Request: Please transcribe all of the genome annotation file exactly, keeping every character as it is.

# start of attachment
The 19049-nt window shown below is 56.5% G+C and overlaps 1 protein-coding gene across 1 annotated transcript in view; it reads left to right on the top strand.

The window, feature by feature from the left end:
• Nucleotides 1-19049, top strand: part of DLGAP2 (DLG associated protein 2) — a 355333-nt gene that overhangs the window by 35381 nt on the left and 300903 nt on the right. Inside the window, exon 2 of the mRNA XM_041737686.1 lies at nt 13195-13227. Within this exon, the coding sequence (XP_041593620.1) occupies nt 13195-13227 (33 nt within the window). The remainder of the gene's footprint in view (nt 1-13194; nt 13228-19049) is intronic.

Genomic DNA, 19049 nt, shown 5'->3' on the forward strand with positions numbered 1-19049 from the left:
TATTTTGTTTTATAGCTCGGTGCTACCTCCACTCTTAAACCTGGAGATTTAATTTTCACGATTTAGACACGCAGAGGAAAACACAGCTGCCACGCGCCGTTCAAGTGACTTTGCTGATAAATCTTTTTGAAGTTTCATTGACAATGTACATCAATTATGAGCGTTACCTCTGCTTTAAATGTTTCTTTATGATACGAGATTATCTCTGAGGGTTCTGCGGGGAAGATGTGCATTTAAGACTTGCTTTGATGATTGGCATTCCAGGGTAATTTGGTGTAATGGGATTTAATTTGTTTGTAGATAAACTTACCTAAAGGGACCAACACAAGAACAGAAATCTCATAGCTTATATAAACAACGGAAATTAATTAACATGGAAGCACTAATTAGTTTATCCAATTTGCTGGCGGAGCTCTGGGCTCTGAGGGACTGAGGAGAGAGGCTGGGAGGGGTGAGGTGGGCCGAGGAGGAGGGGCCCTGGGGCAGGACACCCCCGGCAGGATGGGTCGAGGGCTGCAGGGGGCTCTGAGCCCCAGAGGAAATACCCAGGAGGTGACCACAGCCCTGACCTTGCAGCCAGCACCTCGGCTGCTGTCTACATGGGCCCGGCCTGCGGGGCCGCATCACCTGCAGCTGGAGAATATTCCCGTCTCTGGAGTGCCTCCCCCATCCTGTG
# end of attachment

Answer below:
The 19049-nt window shown below is 56.5% G+C and overlaps 1 protein-coding gene across 1 annotated transcript in view; it reads left to right on the top strand.

The window, feature by feature from the left end:
• Nucleotides 1-19049, top strand: part of DLGAP2 (DLG associated protein 2) — a 355333-nt gene that overhangs the window by 35381 nt on the left and 300903 nt on the right. Inside the window, exon 2 of the mRNA XM_041737686.1 lies at nt 13195-13227. Within this exon, the coding sequence (XP_041593620.1) occupies nt 13195-13227 (33 nt within the window). The remainder of the gene's footprint in view (nt 1-13194; nt 13228-19049) is intronic.

Genomic DNA, 19049 nt, shown 5'->3' on the forward strand with positions numbered 1-19049 from the left:
TATTTTGTTTTATAGCTCGGTGCTACCTCCACTCTTAAACCTGGAGATTTAATTTTCACGATTTAGACACGCAGAGGAAAACACAGCTGCCACGCGCCGTTCAAGTGACTTTGCTGATAAATCTTTTTGAAGTTTCATTGACAATGTACATCAATTATGAGCGTTACCTCTGCTTTAAATGTTTCTTTATGATACGAGATTATCTCTGAGGGTTCTGCGGGGAAGATGTGCATTTAAGACTTGCTTTGATGATTGGCATTCCAGGGTAATTTGGTGTAATGGGATTTAATTTGTTTGTAGATAAACTTACCTAAAGGGACCAACACAAGAACAGAAATCTCATAGCTTATATAAACAACGGAAATTAATTAACATGGAAGCACTAATTAGTTTATCCAATTTGCTGGCGGAGCTCTGGGCTCTGAGGGACTGAGGAGAGAGGCTGGGAGGGGTGAGGTGGGCCGAGGAGGAGGGGCCCTGGGGCAGGACACCCCCGGCAGGATGGGTCGAGGGCTGCAGGGGGCTCTGAGCCCCAGAGGAAATACCCAGGAGGTGACCACAGCCCTGACCTTGCAGCCAGCACCTCGGCTGCTGTCTACATGGGCCCGGCCTGCGGGGCCGCATCACCTGCAGCTGGAGAATATTCCCGTCTCTGGAGTGCCTCCCCCATCCTGTG